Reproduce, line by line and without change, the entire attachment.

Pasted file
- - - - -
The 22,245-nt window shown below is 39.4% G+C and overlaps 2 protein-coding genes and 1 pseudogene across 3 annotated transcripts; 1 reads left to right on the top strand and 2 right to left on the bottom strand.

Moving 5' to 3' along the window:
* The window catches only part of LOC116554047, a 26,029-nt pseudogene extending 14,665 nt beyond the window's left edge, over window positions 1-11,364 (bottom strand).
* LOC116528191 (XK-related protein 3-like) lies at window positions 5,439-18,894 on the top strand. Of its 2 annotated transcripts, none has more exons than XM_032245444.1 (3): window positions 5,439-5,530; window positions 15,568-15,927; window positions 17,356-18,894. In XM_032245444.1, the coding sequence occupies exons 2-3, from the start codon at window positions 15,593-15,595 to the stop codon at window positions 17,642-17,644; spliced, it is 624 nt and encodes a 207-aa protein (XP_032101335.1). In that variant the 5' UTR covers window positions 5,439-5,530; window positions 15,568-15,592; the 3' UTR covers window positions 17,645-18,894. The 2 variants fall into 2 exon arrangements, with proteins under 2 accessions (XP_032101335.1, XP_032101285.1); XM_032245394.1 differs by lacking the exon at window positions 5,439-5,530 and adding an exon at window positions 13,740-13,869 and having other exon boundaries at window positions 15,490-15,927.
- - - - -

The 22,245-nt window shown below is 39.4% G+C and overlaps 2 protein-coding genes and 1 pseudogene across 3 annotated transcripts; 1 reads left to right on the top strand and 2 right to left on the bottom strand.

Moving 5' to 3' along the window:
* The window catches only part of LOC116554047, a 26,029-nt pseudogene extending 14,665 nt beyond the window's left edge, over window positions 1-11,364 (bottom strand).
* LOC116528191 (XK-related protein 3-like) lies at window positions 5,439-18,894 on the top strand. Of its 2 annotated transcripts, none has more exons than XM_032245444.1 (3): window positions 5,439-5,530; window positions 15,568-15,927; window positions 17,356-18,894. In XM_032245444.1, the coding sequence occupies exons 2-3, from the start codon at window positions 15,593-15,595 to the stop codon at window positions 17,642-17,644; spliced, it is 624 nt and encodes a 207-aa protein (XP_032101335.1). In that variant the 5' UTR covers window positions 5,439-5,530; window positions 15,568-15,592; the 3' UTR covers window positions 17,645-18,894. The 2 variants fall into 2 exon arrangements, with proteins under 2 accessions (XP_032101335.1, XP_032101285.1); XM_032245394.1 differs by lacking the exon at window positions 5,439-5,530 and adding an exon at window positions 13,740-13,869 and having other exon boundaries at window positions 15,490-15,927.